How much leave am I entitled to?
On top of your standard sick leave, there's a few other types of sick leave to understand, all with different lengths that you're entitled too.
Here's what you need to know:
Paid sick and carer's leave - 10 days
Sick and carer's leave fall under the same leave entitlement, and full-time employees are entitled to 10 days of leave each year. The balance of leave you acquire each year also carries over into the next year. Part-time employees get pro rata of 10 days each year based on how many hours they work.
Unpaid sick leave - 3 months
Once you've run out of paid sick leave, if you're still unable to work due to illness or injury you can take unpaid sick leave for up to three months. You can't be fired for taking unpaid sick leave provided you've been off work for less than three months, and you can supply evidence of your illness or injury.
Unpaid carer's leave - 2 days
Compassionate and bereavement leave - 2 days
All employees are entitled to two days of compassionate and bereavement leave each time a member of their immediate family or household dies or suffers a life-threatening illness or injury
Am I eligible for paid sick leave?
To be eligible for paid sick leave, you'll need to be a full-time or part-time employee who is unable to work due to illness or injury. It's worth noting that this includes illness related to stress and pregnancy, and that you have the freedom to take as much paid sick and carer's leave as you have accumulated. There is no minimum or maximum limit on the amount of paid sick leave you can take at any one time (provided you have accrued sufficient leave days).
Types of sick and carer’s leave: What do they mean?
There are a few types of leave you need to be aware of:
- Paid sick and carer’s leave: If you’re an employee, you can take sick and carer’s leave when you are ill or injured, or when you need to take time off work to care for a member of your immediate family or household who is sick, injured or experiences an unexpected emergency.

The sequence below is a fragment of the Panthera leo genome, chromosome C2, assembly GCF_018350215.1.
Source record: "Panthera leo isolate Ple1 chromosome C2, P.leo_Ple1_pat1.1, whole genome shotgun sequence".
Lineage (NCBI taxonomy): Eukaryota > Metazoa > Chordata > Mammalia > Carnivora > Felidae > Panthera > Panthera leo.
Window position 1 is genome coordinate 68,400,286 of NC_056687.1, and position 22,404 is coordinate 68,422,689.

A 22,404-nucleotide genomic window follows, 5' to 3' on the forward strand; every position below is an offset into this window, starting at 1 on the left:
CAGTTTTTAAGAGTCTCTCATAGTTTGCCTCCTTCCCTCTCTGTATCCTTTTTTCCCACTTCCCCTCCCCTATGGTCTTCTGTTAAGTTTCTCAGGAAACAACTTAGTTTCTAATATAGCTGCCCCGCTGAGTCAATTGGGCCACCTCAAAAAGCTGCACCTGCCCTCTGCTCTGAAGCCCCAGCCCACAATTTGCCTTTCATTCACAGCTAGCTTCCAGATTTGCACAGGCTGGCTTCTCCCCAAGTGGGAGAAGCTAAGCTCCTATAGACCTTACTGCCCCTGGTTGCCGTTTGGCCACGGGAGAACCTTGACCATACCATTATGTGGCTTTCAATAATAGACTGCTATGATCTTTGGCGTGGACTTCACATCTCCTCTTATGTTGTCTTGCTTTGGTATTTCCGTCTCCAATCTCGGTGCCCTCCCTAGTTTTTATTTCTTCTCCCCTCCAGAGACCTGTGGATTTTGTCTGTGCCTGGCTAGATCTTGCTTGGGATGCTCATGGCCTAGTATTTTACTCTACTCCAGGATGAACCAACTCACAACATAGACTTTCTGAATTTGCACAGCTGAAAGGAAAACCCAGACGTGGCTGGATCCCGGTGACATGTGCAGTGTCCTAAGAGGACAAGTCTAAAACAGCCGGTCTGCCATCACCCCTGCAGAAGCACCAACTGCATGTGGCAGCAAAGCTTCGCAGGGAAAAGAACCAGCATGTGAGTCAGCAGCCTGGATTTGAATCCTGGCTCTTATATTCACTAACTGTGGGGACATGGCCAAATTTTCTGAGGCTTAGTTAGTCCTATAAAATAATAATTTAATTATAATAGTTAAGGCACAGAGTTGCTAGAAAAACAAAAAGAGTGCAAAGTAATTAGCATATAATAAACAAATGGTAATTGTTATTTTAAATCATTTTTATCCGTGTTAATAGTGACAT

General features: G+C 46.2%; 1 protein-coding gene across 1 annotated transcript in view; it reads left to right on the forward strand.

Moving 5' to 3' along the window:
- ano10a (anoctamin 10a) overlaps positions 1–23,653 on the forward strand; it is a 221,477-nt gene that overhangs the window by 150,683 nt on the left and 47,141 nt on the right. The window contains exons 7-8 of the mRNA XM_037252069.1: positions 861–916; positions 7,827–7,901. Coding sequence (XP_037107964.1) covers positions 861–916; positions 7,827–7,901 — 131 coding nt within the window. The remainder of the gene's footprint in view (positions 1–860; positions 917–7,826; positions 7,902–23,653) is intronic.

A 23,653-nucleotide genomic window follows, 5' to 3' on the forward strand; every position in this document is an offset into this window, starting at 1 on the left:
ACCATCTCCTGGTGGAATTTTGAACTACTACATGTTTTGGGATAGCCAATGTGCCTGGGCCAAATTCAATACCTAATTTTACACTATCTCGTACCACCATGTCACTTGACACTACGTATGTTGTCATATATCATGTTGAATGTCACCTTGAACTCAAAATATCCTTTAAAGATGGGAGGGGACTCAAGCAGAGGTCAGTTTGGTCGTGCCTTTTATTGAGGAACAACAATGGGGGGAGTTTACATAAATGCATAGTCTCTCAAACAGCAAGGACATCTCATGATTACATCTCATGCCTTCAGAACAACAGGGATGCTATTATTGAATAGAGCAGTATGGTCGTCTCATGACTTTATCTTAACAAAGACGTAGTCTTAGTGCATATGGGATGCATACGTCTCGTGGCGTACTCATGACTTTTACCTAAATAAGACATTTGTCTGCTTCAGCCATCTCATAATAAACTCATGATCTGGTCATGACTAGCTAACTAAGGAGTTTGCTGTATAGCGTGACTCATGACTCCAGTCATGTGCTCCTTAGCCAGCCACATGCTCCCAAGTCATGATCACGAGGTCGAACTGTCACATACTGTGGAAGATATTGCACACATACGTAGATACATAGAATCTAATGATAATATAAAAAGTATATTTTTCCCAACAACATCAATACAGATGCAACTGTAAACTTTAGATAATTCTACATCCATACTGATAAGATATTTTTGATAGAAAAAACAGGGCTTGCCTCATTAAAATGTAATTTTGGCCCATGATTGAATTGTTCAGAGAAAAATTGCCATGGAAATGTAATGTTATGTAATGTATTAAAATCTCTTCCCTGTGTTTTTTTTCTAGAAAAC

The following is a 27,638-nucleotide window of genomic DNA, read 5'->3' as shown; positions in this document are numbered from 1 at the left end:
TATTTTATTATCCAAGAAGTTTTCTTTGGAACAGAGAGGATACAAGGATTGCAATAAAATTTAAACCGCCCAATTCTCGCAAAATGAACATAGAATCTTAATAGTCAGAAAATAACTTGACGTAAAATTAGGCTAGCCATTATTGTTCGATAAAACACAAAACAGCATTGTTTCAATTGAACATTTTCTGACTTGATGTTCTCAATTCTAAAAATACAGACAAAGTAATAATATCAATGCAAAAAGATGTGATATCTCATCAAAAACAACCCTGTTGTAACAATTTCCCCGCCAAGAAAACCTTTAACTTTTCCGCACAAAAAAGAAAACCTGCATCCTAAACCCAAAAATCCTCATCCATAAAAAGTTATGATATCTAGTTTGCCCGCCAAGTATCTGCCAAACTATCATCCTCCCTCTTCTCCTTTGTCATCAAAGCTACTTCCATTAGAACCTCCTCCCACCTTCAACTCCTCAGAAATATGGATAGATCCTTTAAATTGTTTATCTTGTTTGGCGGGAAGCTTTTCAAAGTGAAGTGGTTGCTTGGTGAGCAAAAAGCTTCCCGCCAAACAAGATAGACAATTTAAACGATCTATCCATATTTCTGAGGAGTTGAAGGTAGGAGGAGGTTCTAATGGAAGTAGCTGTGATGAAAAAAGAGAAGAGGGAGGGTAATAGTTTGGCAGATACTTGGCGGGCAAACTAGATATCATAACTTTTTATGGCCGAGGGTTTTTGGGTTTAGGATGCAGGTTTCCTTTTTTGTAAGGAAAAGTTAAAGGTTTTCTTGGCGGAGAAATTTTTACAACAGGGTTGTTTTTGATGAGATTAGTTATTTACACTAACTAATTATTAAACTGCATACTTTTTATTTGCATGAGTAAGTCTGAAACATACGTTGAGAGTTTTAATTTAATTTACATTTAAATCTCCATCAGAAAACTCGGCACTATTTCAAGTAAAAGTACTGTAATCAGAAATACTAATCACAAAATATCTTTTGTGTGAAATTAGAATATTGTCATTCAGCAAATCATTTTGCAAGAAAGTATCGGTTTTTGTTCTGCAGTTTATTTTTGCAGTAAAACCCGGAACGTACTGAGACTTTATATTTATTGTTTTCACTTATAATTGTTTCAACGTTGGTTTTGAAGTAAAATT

- Unpaid sick leave: Once you have run out of paid sick leave, you can take unpaid leave if you are still unable to work due to illness or injury.
- Unpaid carer’s leave: You can take unpaid carer’s leave when an immediate family member or household member is sick, injured or experiences an unexpected emergency. This type of leave is used if you have run out of paid sick and carer’s leave.
- Compassionate and bereavement leave: All employees are entitled to compassionate and bereavement leave when a member of their immediate family or household dies or suffers a life-threatening illness or injury.
Who is classified as an immediate family member or household member?
To qualify for paid or unpaid carer’s leave, you’ll need to be taking time off work to care for or support an immediate family member or a member of your household. A member of your household is anyone who lives with you, while an immediate family member is a:
- Former spouse
- De facto partner
- Former de facto partner
- Child, parent, grandparent, grandchild or sibling of your spouse or de facto partner, or former spouse or de facto partner